Saints and Saintly Dominicans – 2 January

ChristmasSecond Lesson of the Infant Jesus. Poverty.

Our Infant Saviour in His crib puts before us the spirit of poverty as one of the chief foundations of the Christian life. In truth, attachment to the material things of this world fills the heart with fear and disquietude, rendering it indisposed for the things of God. It weakens our faith in the invisible realities, lessens our hope of future reward, cools the ardor of our love of God, weakens our charity towards our neighbor and divides the most united families. And so, Jesus will proclaim later on, in the first of the Beatitudes, that it is necessary to be detached from earthly goods, at least in heart, if one would possess His kingdom. But let us, His willing disciples, without waiting for this warning, say to Him, as we kneel by His manger: “O Jesus, poor little One, Thou art eloquent in Thy silence and I understand Thee! O my King, crowned with poverty, I bless Thee! O my God, hidden beneath the swaddling bands, I adore Thee! Henceforth Thy poverty shall be my law, my honor, my strength and my consolation.” These were the sentiments of Blessed Pons de Saint Gilles, O.P., who, though he was Superior, chose always the most worn habit, the coarsest food and the most inconvenient cell: yet the princes of the earth were all the more eager to bestow on him abundant alms, especially for the maintenance of the young men whom he was preparing to enter the Order (1263).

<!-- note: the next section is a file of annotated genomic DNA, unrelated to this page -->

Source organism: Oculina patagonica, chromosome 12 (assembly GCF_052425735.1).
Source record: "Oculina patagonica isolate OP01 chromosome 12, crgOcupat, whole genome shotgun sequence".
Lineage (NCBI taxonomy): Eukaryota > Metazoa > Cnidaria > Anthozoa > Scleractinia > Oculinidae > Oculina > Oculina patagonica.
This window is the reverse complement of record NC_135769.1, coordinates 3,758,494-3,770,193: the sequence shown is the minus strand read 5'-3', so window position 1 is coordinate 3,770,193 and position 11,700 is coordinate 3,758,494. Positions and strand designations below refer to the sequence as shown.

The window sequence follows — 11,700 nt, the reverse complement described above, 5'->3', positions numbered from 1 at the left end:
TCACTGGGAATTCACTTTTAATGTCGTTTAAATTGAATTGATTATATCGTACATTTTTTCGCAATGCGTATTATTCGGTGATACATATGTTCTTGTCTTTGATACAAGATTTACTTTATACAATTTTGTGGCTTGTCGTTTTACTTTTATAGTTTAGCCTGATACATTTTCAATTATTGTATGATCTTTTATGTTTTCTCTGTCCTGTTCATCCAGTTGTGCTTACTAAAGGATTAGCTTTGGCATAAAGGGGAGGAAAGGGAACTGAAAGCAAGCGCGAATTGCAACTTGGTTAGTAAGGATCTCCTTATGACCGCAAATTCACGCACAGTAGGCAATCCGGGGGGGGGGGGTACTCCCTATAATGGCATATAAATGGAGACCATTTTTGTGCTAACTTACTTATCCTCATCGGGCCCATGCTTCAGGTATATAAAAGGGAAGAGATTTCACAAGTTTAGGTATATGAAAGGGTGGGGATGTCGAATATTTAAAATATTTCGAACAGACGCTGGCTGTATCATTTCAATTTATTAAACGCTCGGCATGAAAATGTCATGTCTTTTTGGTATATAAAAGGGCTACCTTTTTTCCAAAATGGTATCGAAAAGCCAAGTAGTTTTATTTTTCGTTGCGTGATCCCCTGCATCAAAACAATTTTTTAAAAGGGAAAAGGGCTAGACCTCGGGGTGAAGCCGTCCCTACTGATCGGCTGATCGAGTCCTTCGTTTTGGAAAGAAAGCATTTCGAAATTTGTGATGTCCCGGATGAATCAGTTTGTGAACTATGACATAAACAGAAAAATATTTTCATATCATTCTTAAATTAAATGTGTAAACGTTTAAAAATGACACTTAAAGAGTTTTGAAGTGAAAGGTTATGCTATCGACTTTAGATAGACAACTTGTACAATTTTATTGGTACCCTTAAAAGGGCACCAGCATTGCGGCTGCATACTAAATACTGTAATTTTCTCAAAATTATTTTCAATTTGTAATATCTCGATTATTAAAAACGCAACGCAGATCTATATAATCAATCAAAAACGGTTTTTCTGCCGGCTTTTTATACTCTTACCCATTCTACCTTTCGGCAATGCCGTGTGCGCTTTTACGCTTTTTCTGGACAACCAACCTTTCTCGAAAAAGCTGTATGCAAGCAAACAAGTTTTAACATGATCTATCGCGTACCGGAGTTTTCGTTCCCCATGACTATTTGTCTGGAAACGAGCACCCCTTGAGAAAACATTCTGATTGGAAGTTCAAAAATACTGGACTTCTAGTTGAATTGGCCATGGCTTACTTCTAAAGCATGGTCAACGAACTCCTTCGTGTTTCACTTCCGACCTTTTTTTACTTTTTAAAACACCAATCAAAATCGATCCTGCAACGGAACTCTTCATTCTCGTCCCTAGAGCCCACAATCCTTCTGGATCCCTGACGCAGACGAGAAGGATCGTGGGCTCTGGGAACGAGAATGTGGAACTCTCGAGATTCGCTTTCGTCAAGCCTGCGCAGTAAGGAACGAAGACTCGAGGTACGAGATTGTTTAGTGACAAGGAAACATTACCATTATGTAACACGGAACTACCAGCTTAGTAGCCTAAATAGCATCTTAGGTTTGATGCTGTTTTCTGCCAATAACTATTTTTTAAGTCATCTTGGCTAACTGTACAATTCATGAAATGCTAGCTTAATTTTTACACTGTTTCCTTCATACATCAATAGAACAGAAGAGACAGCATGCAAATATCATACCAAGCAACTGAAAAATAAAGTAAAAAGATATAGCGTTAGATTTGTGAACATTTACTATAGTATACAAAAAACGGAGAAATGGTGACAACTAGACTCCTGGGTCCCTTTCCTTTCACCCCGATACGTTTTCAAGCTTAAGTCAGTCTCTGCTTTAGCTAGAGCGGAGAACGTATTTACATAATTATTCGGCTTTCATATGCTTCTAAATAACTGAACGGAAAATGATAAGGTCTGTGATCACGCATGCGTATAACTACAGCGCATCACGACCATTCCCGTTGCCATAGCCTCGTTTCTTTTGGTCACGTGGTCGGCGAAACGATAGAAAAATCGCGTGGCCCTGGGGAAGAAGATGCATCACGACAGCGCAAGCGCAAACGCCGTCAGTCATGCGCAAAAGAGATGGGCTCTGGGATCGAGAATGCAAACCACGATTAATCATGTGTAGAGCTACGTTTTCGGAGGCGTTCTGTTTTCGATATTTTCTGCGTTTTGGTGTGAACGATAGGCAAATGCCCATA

When a man in the midst of riches has not set his heart on them, he works wonders. – Saint Thomas Aquinas


Give some winter clothing to the poor, or an alms at the cost of some privation to yourself.